The Newcastle City Council Economic Development Strategy 2016-2019 reinforces our community’s vision for a smart, liveable and sustainable city. The report continues to deliberate on the ideas set out in the NCCs previously issued publications being:
- Newcastle 2030 – State of the City Report
- Newcastle 2030 – Our Vision for a Smart, Liveable and Sustainable City
- Connecting Newcastle Our Urban Renewal Vision.
This latest publication emphasises the shift away from the traditional backbone of our economy and acknowledges the recent expansion and growing importance of health, higher education, research centres, defence industries and professional and technical services.
NCC has rightly exploited our community’s reputation for delivering educational excellence to mould its strategic objectives further emphasising the importance of transitioning as a ‘smart and innovative city’ which embodies:
- a vibrant diverse and resilient green economy built on educational excellence and research
- a culture that supports and encourages innovation and creativity at all levels, and
- a thriving city that attracts people to live, work, invest and visit.
The strategy focuses on five key areas which in theory will underpin all activities carried out by NCC for the foreseeable future:
- Newcastle as the regional capital
- Facilitating Key Infrastructure
- Business growth and employment creation
- Innovation and creativity, and
- Developing the visitor economy.
At face value the five key areas point in the right direction and no one can disagree with ‘grand visions’ of the future; however, it was disappointing to see the Council not deliberate on how it plans to tackle one of the more prominent issues facing Newcastle. It was startling to see how the cities low growth rate forecast of just 0.72% a year for the next 15 years (157,200 to 175,000) was overlooked. Comparatively Newcastle’s growth rate is substantially worse than all of Australia’s capital cities (with the exception of Hobart) and should be a major priority for the Council if we are to succeed in delivering on the five key areas detailed in the publication.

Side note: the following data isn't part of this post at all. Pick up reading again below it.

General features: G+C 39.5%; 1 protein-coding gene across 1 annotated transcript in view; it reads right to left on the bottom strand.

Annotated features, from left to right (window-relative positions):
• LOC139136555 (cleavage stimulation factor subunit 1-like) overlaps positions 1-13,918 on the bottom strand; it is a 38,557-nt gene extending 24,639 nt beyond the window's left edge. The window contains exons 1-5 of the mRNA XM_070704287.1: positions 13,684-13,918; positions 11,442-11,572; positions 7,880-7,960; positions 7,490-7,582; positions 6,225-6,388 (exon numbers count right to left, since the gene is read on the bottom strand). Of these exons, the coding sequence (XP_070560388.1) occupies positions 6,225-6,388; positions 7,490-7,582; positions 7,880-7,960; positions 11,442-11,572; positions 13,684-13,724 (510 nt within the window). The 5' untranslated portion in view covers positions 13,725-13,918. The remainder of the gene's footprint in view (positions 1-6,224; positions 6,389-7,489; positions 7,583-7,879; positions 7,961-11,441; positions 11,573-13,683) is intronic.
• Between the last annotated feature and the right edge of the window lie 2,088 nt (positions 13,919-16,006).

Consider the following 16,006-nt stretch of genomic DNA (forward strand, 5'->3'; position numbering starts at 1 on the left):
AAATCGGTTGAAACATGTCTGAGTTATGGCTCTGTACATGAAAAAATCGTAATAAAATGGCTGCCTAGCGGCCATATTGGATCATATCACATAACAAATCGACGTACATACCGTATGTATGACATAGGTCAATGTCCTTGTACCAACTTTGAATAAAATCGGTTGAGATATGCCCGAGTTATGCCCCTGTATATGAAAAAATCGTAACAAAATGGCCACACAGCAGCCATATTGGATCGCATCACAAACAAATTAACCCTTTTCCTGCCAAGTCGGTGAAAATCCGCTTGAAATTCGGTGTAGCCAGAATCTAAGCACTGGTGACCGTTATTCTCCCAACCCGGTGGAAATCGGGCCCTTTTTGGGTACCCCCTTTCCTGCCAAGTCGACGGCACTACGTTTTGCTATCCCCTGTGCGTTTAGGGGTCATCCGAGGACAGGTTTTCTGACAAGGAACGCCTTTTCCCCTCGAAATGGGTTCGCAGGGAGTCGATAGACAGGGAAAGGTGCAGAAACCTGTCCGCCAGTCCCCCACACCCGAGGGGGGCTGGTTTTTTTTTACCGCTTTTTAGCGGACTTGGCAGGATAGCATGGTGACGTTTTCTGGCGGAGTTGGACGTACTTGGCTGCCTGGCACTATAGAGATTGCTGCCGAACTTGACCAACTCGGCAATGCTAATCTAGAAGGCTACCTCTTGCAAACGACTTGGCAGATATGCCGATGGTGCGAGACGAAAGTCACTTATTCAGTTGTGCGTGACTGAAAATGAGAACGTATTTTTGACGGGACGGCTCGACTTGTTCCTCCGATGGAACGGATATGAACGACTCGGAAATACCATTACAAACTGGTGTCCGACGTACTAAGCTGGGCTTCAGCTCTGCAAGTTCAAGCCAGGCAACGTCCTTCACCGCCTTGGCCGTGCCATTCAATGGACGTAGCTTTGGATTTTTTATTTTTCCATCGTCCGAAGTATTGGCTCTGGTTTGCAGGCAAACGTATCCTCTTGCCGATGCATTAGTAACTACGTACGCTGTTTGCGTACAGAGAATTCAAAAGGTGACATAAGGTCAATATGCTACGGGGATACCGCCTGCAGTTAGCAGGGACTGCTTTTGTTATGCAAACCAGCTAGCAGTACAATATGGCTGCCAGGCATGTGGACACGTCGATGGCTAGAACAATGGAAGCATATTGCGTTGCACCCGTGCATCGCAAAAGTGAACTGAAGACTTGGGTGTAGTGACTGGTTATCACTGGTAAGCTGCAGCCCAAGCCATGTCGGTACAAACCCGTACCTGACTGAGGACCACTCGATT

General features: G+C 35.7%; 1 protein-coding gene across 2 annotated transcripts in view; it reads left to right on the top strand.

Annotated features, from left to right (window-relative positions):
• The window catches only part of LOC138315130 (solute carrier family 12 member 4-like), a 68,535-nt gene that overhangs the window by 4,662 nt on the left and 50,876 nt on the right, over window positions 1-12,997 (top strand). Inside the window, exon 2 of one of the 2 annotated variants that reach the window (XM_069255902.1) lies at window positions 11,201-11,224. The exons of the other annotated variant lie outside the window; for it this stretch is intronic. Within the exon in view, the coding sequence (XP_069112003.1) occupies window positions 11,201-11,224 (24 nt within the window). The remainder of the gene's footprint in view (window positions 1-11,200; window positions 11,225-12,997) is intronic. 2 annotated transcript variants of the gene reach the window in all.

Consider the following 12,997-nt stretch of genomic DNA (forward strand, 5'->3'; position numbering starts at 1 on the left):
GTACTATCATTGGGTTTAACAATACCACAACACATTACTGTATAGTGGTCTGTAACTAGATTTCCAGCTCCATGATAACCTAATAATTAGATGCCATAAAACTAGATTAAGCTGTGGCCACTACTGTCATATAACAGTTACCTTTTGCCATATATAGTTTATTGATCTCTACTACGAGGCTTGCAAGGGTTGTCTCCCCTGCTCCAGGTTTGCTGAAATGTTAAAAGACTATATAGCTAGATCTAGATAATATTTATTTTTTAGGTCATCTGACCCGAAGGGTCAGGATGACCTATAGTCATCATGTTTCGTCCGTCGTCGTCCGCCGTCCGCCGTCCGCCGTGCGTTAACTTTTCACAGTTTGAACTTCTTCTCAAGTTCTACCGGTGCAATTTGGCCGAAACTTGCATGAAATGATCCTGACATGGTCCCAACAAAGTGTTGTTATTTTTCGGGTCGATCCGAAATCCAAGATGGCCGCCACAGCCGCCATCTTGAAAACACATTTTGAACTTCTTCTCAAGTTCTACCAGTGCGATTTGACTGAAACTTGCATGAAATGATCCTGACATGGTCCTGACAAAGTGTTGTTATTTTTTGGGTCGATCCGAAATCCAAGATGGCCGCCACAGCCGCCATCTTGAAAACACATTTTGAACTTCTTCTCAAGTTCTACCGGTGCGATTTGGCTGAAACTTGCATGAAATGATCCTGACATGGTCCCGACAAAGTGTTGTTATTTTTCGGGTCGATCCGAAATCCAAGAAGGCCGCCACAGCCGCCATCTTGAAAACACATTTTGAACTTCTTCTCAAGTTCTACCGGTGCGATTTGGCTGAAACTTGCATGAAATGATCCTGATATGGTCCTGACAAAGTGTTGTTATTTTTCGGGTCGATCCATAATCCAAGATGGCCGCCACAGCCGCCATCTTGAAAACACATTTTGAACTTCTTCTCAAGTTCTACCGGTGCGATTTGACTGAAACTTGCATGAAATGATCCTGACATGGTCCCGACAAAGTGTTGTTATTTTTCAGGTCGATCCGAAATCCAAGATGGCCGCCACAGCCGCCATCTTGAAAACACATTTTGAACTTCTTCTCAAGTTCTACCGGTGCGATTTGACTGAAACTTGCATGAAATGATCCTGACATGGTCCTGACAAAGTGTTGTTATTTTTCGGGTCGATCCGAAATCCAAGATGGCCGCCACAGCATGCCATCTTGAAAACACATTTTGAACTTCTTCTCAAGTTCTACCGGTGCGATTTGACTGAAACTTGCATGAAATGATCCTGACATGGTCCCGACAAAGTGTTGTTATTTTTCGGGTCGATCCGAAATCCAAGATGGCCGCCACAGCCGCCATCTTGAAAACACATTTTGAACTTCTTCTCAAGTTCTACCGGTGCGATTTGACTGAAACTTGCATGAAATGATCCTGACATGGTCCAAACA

As a city marked to solidify its title as a Regional Capital, emphasis must be placed on increasing our local population to ensure we can offer the services and capability required by a Regional Capital. Quite possibly one of our biggest opportunities is to leverage off the population boom happening in Sydney and start promoting Newcastle as simply a better alternative. It’s a fact many Sydneysiders are overly frustrated with high housing prices, long commutes, congestion and the general noise of being constantly surrounded by over 4.8million people. Newcastle must exploit this fact and pursue strategies lure some of Sydney’s best and brightest. Aside from our beautiful beaches, cheaper property, lifestyle and friendly culture economic drawcards will need to be used to lure Sydneysiders up north. The feasibility of providing development and tax incentives for new residents and businesses, diversifying our population demographic, or opening our doors wider to investment from offshore neighbours are just a few of options for consideration.